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Making Mobile Technology Work for Your Metal Service Center

July 5, 2016 / , , , , , , ,


Mobile technology is impacting every industry, including the manufacturing and the industrial metal-cutting segments. In fact, VDC Research estimates that the number of mobile connections in global factories is expected to double by 2017, reports Business Solutions magazine.

Manufacturing leaders are integrating mobile technology into their production processes and procedures to gain better communication, collaboration, and responsiveness. In addition, manufacturing environments with hazardous conditions are forecast to use mobile apps more to improve worker safety and productivity. As metal service centers hold safety as a top priority, mobile technology can help reduce incidents while optimizing overall productivity.

To realize the benefits of mobile technology, it is important for manufacturers to consider how, when and where it will be used throughout the operation. An article from Fabricating & Metalworking magazine suggests that manufacturers answer the following questions before they implement any mobile technology on the shop floor:

The answers to these questions will help guide managers toward the technology set-up that will work best for their shops’ specific needs and requirements. For example, an operator in your service center will likely need to move around easily and would benefit from a smaller, hand-held device, whereas, an assembler may be better suited with a full-sized tablet to read detailed drawings and schematics. According to the Fabricating & Metalworking article, tablets or large phones offer both portability and convenience for many tasks and can still be easily placed in a holster or pocket.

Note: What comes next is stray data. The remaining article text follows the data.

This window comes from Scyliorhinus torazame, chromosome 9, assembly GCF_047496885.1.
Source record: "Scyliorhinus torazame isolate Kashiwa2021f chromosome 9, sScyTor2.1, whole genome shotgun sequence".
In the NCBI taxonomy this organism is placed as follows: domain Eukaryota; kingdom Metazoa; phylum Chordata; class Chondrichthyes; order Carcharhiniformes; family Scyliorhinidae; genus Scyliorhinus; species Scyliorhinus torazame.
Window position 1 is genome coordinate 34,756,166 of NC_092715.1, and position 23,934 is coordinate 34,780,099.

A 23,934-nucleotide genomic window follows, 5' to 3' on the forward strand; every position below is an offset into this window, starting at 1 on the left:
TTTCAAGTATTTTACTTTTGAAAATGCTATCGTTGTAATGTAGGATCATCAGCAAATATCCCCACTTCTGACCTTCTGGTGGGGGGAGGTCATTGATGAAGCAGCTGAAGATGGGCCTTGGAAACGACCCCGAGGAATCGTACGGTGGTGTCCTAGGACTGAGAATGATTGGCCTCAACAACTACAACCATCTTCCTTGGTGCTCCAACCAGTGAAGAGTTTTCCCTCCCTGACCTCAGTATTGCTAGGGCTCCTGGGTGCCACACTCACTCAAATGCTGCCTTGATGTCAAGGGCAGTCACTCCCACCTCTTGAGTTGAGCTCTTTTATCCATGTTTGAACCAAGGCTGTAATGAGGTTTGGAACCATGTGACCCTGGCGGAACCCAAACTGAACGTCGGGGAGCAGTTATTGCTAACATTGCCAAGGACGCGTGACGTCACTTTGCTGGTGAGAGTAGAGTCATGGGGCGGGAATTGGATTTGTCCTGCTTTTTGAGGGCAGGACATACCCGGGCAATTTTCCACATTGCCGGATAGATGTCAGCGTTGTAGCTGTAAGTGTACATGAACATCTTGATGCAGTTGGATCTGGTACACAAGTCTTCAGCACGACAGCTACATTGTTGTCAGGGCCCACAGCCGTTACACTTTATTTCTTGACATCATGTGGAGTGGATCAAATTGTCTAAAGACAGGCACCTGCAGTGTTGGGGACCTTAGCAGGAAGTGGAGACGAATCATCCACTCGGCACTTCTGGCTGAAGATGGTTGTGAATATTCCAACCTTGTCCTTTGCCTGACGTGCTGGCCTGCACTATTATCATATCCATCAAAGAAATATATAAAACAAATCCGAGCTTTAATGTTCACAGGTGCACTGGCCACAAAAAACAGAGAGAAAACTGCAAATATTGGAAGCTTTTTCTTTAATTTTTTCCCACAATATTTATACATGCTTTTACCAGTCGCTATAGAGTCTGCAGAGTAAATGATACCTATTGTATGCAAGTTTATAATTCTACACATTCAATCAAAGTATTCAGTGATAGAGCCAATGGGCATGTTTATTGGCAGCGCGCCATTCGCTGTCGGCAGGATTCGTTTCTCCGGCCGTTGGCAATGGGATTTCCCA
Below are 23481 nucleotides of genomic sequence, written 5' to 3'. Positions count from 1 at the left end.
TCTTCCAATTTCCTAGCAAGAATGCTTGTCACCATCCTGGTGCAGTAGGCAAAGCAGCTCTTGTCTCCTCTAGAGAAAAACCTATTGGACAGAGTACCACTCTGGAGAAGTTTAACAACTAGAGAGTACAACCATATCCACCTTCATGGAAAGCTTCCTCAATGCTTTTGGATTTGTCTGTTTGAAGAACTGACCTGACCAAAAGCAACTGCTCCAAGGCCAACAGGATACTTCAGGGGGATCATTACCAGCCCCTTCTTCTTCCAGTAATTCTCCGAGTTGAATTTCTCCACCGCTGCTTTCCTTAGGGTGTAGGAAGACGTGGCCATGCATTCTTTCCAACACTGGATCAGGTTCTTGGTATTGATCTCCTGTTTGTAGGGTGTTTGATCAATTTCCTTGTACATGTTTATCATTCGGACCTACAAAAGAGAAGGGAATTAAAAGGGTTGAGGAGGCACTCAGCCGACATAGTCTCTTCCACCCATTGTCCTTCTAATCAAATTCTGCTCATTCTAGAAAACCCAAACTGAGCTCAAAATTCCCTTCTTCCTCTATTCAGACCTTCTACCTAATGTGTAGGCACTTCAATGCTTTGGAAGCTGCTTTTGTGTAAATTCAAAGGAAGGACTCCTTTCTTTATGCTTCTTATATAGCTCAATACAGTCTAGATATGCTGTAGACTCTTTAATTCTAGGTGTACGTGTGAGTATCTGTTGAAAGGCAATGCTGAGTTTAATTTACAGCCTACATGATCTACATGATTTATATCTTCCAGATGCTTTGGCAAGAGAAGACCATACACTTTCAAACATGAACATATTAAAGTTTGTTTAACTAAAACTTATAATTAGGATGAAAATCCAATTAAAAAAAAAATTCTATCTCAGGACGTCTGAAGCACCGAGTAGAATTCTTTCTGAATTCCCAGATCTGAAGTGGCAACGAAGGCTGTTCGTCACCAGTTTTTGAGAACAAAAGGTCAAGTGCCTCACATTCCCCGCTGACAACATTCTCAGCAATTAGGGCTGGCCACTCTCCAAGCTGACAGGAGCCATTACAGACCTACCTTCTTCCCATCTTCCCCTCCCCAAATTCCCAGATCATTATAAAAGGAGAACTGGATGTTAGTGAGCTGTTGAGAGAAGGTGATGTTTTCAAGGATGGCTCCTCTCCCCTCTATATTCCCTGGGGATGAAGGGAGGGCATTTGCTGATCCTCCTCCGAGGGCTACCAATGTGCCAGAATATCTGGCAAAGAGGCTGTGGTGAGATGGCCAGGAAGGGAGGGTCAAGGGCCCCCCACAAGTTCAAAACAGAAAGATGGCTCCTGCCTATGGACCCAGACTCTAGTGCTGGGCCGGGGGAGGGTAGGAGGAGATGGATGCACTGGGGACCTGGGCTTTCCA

There is more than just choosing the right mobile device when it comes to mobile technology, however. To truly optimize production, metal service centers need to also choose and implement the technology so that it truly meets the needs of the operations.

According to Merit Solutions, an IT consulting and development firm, there are four best practices manufacturers should consider when selecting and implementing mobile technology to ensure it benefits the business:

  1. Put problem-solving first. Before deploying mobile technologies within your manufacturing organization, ask what problems you’re trying to solve. Be sure to get feedback from employees on the needs the challenges they face. Their input is valuable and will likely guide you toward the right solution.
  2. Evaluate current infrastructure investments. When considering mobile technology for manufacturing, it’s important to assess what infrastructure already exists. Your current infrastructure will determine whether certain technologies are supported or if they are compatible and will function properly. Knowing your current set-up will also prevent wasting dollars on a duplicate investment or one that is similar to what you already have.
  3. Don’t neglect security. Security is a vital component of any mobile technology solution that prevents hackers from accessing confidential data. Make sure your mobile technology solution has a built-in security feature to help protect your business.
  4. Educate your employees. Mobile technologies will only make a business more efficient and productive if the end users accept and adopt the technology. If employees feel forced to use something they don’t understand, the technology will go unused. Be sure to explain why the service center is implementing the technology and, more importantly, how to use it before it is implemented. Employees should also know the proper security guidelines and adhere to them.

Like any investment, it’s also important to ask how the use of mobile technology could benefit your customers. As advised in the white paper, The Top Five Operating Challenges for Metal Service Centers, a rule of thumb before investing in any technology upgrade is to consider whether or not it enhances customer service. For example, how could it be used to help improve quality or increase delivery time?

While mobile technology can provide benefits such as improved portability and efficiency on the shop floor, implementing the technology so that it truly optimizes your shop’s set-up and production can be challenging. By understanding what your operation needs, how your employees will use mobile technology, and how it can improve customer service, metal service centers can better position themselves to get a full return on their investment.

To read more about using mobile technology on the shop floor, check out the blog post, “Adopting Mobile Technology within Your Industrial Metal-Cutting Operation.”